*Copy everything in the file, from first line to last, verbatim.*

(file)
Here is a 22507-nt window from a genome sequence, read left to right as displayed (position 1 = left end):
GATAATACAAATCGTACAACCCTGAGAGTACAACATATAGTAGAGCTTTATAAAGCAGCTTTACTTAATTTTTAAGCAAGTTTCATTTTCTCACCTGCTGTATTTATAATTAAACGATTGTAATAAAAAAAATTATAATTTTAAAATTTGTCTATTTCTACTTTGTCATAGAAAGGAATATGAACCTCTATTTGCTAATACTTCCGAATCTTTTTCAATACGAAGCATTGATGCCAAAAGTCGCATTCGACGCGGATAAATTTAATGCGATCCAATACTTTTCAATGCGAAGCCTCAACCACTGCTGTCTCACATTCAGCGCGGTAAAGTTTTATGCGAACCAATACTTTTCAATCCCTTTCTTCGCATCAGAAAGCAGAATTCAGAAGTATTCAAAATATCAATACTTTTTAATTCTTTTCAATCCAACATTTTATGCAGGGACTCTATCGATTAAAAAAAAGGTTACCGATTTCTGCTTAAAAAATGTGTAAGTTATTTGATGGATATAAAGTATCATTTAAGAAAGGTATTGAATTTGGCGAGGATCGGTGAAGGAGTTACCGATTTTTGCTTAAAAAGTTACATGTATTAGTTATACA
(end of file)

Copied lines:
Here is a 22507-nt window from a genome sequence, read left to right as displayed (position 1 = left end):
GATAATACAAATCGTACAACCCTGAGAGTACAACATATAGTAGAGCTTTATAAAGCAGCTTTACTTAATTTTTAAGCAAGTTTCATTTTCTCACCTGCTGTATTTATAATTAAACGATTGTAATAAAAAAAATTATAATTTTAAAATTTGTCTATTTCTACTTTGTCATAGAAAGGAATATGAACCTCTATTTGCTAATACTTCCGAATCTTTTTCAATACGAAGCATTGATGCCAAAAGTCGCATTCGACGCGGATAAATTTAATGCGATCCAATACTTTTCAATGCGAAGCCTCAACCACTGCTGTCTCACATTCAGCGCGGTAAAGTTTTATGCGAACCAATACTTTTCAATCCCTTTCTTCGCATCAGAAAGCAGAATTCAGAAGTATTCAAAATATCAATACTTTTTAATTCTTTTCAATCCAACATTTTATGCAGGGACTCTATCGATTAAAAAAAAGGTTACCGATTTCTGCTTAAAAAATGTGTAAGTTATTTGATGGATATAAAGTATCATTTAAGAAAGGTATTGAATTTGGCGAGGATCGGTGAAGGAGTTACCGATTTTTGCTTAAAAAGTTACATGTATTAGTTATACA